Cervical Dysplasia

What is cervical dysplasia?

Abnormal, or precancerous, cells in and around the cervix indicate cervical dysplasia. Your vagina opens up into your cervix, which is the lower part of your uterus. Your cervix contracts and expands during labor to allow the baby to pass through.

Cervical dysplasia is detected in a pap test (pap smear), and diagnosed in a biopsy. Abnormal changes in cells can be mild, moderate, or severe. The presence of cervical dysplasia does not mean you have cervical cancer.

Symptoms of cervical dysplasia

People with cervical dysplasia do not usually have any symptoms. This is why it’s important to get screened regularly. The American Academy of Family Physicians (AAFP) recommends routine pap tests to diagnose cervical cancer early. You can check AAFP’s clinical guidelines to see when and how often you should be tested.

What causes cervical dysplasia?

The cells on your cervix can change over time. This means that you can develop cervical dysplasia at almost any age.

Human papillomavirus (HPV) is the primary cause of cervical dysplasia. According to the National Cancer Institute, there are more than 200 different HPV viruses. Over 40 of these are spread through sexual contact. Most viruses are low-risk for cancer and about a dozen are high-risk. In the United States, HPV is the most common sexually transmitted infection.

The presence of cervical dysplasia and/or HPV does not indicate cervical cancer. However, precancerous cells can become cancerous. High-risk HPV types 16 and 18 cause about 70 percent of cervical cancer.

There are several factors that can increase your risk of cervical dysplasia:

  • Becoming sexually active before age 18.
  • High number of sexual partners.
  • Having illnesses or using medicines that lower your immune system.
  • Smoking or chewing tobacco.
  • Not using condoms. While condoms help prevent HPV, they do not fully protect you.
  • Giving birth before age 16.

How is cervical dysplasia diagnosed?

Cervical dysplasia is typically detected during a routine pap test. For this test, your doctor will swab your cervix to collect a sample of cells. This is generally not painful. It can take up to 3 weeks for the lab to process the test.

The pap test results can be normal, abnormal, or inconclusive. If normal, you should follow AAFP’s recommendation for regular pap tests.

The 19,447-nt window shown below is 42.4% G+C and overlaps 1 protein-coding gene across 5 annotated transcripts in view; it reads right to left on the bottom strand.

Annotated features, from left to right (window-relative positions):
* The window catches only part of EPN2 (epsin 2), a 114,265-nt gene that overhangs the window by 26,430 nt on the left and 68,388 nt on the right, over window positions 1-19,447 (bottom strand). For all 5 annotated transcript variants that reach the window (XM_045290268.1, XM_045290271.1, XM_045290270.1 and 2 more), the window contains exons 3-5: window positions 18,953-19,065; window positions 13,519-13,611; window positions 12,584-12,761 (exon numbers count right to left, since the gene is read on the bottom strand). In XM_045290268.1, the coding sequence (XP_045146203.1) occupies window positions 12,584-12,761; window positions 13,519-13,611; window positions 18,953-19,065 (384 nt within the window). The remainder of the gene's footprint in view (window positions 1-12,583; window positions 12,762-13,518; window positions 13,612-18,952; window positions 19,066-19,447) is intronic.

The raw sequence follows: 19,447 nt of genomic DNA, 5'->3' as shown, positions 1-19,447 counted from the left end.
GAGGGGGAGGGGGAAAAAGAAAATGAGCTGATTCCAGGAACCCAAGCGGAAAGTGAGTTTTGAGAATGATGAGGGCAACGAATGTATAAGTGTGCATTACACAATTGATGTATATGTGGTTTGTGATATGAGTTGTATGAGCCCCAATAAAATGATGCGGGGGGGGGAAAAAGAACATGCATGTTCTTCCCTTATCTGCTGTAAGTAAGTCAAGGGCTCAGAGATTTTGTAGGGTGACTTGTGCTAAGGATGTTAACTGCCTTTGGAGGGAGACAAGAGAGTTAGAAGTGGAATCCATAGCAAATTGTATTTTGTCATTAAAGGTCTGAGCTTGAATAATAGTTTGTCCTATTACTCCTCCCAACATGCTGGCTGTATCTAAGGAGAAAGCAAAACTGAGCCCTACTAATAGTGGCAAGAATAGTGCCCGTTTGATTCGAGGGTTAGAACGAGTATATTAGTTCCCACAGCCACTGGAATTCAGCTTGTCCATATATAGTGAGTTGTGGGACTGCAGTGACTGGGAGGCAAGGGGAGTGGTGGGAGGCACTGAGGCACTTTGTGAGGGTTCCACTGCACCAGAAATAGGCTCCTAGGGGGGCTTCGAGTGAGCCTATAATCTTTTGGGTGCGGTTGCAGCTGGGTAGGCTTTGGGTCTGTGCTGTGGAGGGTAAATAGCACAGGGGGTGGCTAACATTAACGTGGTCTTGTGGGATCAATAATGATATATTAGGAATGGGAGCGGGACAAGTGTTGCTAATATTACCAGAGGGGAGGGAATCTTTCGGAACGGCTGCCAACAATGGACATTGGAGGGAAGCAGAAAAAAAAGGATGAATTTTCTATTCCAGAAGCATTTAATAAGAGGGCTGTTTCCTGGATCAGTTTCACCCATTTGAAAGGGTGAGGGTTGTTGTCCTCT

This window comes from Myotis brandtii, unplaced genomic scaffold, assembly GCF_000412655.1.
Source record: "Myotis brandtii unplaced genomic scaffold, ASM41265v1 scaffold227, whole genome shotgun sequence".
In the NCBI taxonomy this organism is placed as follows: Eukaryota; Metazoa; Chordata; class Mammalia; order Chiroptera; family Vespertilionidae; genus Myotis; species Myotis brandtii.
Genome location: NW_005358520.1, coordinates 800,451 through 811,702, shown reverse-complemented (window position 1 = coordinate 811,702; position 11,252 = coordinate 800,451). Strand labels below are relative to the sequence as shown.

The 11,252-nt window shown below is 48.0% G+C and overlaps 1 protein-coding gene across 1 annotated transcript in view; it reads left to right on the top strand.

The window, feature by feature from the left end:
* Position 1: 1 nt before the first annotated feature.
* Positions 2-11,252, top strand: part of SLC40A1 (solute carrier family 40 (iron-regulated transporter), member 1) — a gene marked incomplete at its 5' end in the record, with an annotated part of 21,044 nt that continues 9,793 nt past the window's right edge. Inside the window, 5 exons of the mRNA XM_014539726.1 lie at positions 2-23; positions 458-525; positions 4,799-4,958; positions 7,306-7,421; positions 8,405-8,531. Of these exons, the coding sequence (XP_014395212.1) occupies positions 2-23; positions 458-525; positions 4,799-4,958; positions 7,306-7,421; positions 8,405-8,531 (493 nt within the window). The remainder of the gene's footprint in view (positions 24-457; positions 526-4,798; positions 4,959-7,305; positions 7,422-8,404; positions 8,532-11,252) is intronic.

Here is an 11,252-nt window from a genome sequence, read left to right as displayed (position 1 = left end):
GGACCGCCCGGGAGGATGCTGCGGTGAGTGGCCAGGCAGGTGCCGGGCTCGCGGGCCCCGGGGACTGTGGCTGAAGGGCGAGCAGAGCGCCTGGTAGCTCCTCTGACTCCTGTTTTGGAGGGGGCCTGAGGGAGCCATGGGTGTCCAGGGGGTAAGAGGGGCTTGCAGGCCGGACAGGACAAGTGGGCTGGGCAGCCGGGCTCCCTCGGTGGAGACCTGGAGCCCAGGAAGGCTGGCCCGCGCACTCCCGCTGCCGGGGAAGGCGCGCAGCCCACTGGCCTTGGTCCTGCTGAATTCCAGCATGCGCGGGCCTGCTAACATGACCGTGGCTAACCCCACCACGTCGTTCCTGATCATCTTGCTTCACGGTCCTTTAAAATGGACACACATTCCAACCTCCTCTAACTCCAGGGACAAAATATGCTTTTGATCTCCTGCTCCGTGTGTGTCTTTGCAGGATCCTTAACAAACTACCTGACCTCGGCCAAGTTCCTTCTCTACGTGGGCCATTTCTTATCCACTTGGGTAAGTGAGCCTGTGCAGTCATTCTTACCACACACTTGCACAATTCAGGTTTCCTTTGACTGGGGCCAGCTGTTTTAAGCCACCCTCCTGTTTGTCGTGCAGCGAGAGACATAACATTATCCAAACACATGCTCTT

An abnormal result is known as cervical dysplasia. Additional testing is needed to see if the cell changes are mild, moderate, or severe. A colposcopy is an in-office procedure that gives your doctor a closer look at your cervix. They will gather a larger sample of abnormal tissue, or cells, to biopsy. The precancerous cells are classified as:

  • Low-grade SIL (SLIL) or CIN1 indicates mild abnormality.
  • High-grade SIL (HSIL), CIN2, or CIN3 indicates moderate to severe abnormality.

An HPV test can be completed at the same time or separately. It will identify the presence and type of HPV.

Inconclusive results do not indicate cervical dysplasia. You could have a simple infection in your cervix or vagina. For inconclusive or abnormal results, further action or diagnoses will depend on your age and medical history. Your doctor may order more frequent screening, a repeat pap, or additional tests.

Can cervical dysplasia be prevented or avoided?

There are three HPV vaccines approved by the U.S. Food and Drug Administration (FDA). These are Gardasil®, Gardasil® 9, and Cervarix®. Girls and boys between the ages of 9 and 26 should get vaccinated before becoming sexually active. The HPV vaccine is proven to lower your risk of HPV. It does not fully prevent cervical dysplasia. Consult your doctor to know if you meet all criteria for the vaccine.

Cervical dysplasia treatment

Treatment for cervical dysplasia will depend on the degree of abnormal cells and your medical history. Most mild cases will clear up naturally. Your doctor may suggest annual pap tests, instead of every 3 to 5 years.

Instances of moderate or severe cervical dysplasia could require immediate treatment. Options include:

  • Cryosurgery to freeze off the abnormal cervical tissue.
  • LEEP (loop electrosurgical excision procedure) to burn off the abnormal cells with an electric looped wire.
  • Surgery to remove the abnormal cells with a laser, scalpel, or both.

Rare cases of severe cervical dysplasia may require a hysterectomy to fully remove the cervix.

Living with cervical dysplasia

Early diagnosis and prompt treatment cures most cases of cervical dysplasia, according to MedlinePlus. Follow your doctor and AAFP’s screening recommendation for early detection.

Once treated, cervical dysplasia can return. People who have severe cervical dysplasia, high-risk HPV, or whose condition goes untreated could develop cervical cancer.

Questions to ask your doctor

  • Is cervical dysplasia or HPV hereditary?
  • Does cervical dysplasia or HPV affect my chances of getting pregnant?
  • Is there an HPV test for men?
  • If my partner tested positive for HPV, can he or she give it to me? What about same-sex partners?